Gaffney, Gertrude (‘Gertie’,‘Conor Galway’) (d. 1959), journalist, was born in Middletown, Co. Armagh, and educated at St Louis convent, Carrickmacross. Under the pen name ‘Conor Galway’ she published several stories and one novel, Workers towards the dawn (1919). She was living in London by 1920, when she contributed occasional articles to the Irish Independent on Irish political demonstrations in the capital. She was also Dublin correspondent of The Universe and wrote for other catholic publications. In the late 1920s she returned to Dublin as the Independent's social correspondent, but left in the early 1930s to take up the editorship in London of the women's magazine Queen. In 1935 she was recruited as the Irish Independent's women's columnist by the newly appointed editor, Frank Geary (qv), who became a close friend. Her column, which was called 'I sketch your world', combined fashion and social gossip with political analysis; in the pre-war period she travelled widely on the continent, reporting on foreign news stories (such as the coronation of Pius XII) at a time when it was unusual for Irish newspapers to send out roving foreign correspondents rather than relying on agency staffers. She eulogised, in lavish and uncritical terms, the Irish Brigade, raised by Eoin O'Duffy (qv) to fight for Franco in 1936, after visiting them at their training camp; she later publicised the problems faced by many members on their return to Ireland and the controversy between O'Duffy and Patrick Belton (qv) over the fate of the funds raised on their behalf. Her commentary ranged across Europe; she was in Danzig shortly before the outbreak of the second world war and narrowly escaped being caught up in the fighting.
Gaffney was an outspoken opponent of the Irish constitution of 1937; she claimed that its articles on the role of women were inspired by Hitler (suggesting that Éamon de Valera (qv) harboured similar dictatorial ambitions), that they would drive even unmarried women out of the workforce, failed to take account of economic necessity as a cause of women's seeking work, and might ultimately call into question female suffrage. Her columns on the subject in the most widely read Irish newspaper appear to have played a significant role in stirring up female voters against the constitution. A series of articles by Gaffney in 1937 on Irishwomen's emigration to Britain caused a sensation and was subsequently reprinted as a pamphlet (Emigration to England: what you should know about it: advice to Irish girls (1937)). Drawing on contacts with catholic charitable organisations in Britain, it outspokenly denounced the problems faced by rural girls in Britain and the ‘unchristian’ behaviour of parents and priests who banished unmarried pregnant women to Britain; and it suggested that emigration from Ireland was due to the damage done to Irish agriculture by de Valera and the economic war, and to the inability of naïve women to appreciate the blessings of rural Ireland. It says something about the mental contortions of which 1930s middle-class catholic Ireland was capable that this chic lover of fashion and foreign travel was also an outspoken admirer of Father Peter Conefrey (qv); Gaffney repeatedly praised his attempts to make his parishioners satisfied with their station in life by teaching them to grow their own food, weave their own clothes, and substitute ceilidhs for the jazz allegedly favoured by Radio Éireann.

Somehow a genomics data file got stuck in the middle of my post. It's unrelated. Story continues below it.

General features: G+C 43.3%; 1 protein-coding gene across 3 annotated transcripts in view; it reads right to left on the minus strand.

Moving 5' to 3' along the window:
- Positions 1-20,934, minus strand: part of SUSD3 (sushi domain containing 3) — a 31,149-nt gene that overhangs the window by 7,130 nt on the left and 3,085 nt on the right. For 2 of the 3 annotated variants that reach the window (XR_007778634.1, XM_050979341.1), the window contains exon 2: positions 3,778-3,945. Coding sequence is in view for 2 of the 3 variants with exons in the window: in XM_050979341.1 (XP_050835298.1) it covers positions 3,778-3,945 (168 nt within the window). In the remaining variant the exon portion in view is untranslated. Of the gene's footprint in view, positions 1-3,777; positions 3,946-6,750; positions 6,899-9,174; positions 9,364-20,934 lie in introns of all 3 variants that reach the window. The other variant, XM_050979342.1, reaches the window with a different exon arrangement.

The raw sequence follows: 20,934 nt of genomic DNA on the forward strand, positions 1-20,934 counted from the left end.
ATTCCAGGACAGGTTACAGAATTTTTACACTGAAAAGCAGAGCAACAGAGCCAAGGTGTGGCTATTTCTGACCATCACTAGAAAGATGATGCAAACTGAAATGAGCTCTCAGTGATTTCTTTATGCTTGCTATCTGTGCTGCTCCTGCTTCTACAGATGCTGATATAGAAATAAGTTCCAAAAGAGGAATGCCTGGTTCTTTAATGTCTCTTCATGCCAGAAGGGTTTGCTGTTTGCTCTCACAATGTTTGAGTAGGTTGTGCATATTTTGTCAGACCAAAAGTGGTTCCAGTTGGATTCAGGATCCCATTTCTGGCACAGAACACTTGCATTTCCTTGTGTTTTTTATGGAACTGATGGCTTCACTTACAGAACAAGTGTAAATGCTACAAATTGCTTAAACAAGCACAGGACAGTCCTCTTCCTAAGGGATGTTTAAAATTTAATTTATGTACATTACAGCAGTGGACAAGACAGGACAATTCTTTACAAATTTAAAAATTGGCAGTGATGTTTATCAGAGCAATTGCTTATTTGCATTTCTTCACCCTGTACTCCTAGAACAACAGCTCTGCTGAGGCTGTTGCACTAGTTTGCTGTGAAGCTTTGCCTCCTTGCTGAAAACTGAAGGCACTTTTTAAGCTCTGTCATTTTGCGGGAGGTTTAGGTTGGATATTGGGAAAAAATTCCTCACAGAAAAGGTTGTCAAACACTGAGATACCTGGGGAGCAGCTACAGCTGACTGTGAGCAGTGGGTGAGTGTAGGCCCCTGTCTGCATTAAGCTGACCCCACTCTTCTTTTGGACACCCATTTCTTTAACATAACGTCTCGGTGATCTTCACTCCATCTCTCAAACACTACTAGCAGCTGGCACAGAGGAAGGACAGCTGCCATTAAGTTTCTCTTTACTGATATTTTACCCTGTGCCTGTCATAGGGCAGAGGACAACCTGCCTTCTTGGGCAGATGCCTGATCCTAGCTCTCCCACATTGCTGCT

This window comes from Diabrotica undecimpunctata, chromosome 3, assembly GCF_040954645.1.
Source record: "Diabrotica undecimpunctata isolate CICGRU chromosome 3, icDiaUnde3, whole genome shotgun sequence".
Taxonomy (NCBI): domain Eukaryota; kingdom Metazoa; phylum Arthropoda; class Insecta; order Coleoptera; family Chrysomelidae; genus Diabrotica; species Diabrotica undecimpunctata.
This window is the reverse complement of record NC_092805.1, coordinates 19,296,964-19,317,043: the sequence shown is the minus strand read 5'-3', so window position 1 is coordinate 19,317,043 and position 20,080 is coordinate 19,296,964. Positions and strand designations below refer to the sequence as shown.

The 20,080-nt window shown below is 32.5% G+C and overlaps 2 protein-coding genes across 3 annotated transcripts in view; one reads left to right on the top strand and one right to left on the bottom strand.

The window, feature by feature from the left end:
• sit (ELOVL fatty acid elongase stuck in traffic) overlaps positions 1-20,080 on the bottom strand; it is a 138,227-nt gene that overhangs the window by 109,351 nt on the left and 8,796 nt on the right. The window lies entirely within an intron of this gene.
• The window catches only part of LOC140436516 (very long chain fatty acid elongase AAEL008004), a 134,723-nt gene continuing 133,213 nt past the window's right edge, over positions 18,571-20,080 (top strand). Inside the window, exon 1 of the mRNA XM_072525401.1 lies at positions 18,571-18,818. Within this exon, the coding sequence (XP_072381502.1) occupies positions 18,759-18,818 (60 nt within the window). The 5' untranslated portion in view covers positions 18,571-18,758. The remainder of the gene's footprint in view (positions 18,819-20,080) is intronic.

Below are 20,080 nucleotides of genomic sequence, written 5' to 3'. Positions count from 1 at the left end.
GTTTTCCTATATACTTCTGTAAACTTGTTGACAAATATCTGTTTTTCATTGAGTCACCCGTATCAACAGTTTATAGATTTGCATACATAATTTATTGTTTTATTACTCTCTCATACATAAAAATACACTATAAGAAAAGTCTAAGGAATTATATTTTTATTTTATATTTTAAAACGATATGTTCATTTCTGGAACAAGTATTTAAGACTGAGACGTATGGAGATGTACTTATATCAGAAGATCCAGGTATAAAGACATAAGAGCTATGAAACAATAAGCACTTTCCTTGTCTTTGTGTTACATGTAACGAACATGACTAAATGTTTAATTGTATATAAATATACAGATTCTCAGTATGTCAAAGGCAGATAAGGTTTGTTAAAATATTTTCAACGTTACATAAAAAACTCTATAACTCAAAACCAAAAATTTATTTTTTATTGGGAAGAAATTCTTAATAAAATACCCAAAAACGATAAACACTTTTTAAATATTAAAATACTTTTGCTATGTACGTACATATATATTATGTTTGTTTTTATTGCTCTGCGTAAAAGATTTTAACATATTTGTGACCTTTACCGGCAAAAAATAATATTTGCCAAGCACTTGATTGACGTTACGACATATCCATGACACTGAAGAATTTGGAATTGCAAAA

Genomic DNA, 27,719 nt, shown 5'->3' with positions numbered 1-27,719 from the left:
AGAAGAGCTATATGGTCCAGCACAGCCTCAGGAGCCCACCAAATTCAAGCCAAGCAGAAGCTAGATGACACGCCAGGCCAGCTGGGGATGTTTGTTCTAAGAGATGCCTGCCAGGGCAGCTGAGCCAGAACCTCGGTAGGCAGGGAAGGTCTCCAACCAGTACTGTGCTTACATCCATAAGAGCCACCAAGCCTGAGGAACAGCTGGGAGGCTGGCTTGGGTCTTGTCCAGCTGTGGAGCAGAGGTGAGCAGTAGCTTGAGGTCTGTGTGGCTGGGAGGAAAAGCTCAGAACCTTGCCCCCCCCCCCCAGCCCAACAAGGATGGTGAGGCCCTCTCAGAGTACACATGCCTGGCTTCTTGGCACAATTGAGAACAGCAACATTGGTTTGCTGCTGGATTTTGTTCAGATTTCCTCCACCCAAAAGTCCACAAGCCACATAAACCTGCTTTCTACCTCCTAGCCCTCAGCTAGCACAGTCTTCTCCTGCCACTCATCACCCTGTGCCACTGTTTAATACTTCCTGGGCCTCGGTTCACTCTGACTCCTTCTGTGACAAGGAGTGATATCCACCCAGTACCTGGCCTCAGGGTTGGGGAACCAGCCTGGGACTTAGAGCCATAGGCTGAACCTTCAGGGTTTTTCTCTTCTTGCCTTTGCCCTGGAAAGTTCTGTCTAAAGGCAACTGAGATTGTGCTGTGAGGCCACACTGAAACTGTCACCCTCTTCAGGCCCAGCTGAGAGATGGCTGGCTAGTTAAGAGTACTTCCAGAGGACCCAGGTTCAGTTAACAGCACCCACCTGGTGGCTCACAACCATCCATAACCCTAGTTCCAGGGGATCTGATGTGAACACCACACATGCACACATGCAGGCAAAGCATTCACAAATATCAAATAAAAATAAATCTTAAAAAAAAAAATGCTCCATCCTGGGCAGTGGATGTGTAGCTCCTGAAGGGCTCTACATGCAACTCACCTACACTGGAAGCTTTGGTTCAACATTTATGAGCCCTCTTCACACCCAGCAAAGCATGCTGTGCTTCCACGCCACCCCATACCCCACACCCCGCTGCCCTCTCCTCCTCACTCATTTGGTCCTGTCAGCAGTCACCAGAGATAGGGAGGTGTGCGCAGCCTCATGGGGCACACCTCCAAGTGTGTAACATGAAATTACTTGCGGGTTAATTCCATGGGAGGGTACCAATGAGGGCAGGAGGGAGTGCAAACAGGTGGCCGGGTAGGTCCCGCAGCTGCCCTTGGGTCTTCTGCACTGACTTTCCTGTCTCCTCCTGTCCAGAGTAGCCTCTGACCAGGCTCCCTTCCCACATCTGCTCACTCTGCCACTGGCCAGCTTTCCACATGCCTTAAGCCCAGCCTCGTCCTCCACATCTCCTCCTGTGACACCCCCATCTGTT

Her discussion of the problems faced by Irish servants in Jewish households in the East End of London can be seen as carrying anti-Semitic undertones. She was strongly anti-Zionist, and in the late 1930s published several articles comparing the Palestinian Arab revolt against the British authorities and Zionist settlers to the Irish war of independence, a parallel in which Haj Amin al-Husseini, mufti of Jerusalem, was the counterpart of Michael Collins (qv).
The second world war and its aftermath confined Gaffney to Ireland, and she does not appear to have recovered her former prominence. She harboured the unfulfilled ambition to write a history of Fine Gael, which would serve as a counterblast to The Irish Republic by Dorothy Macardle (qv). The Fine Gael archives in UCD contain Gaffney's correspondence relating to this project. Her column in the Irish Independent ceased in 1946, possibly because of ill health, though an article by her appeared in the Independent as late as 1957. She died in a Dublin nursing home on 8/9 December 1959. She was burried in the family plot in Middletown, Co. Armagh. She remained unmarried; the exact nature of her relationship with Frank Geary has been the subject of speculation. Gaffney's career raises questions about the role of popular journalism in influencing attitudes to women's lives, work, and leisure in mid-twentieth century Ireland, and about the role of women in right-wing politics, which might repay further research.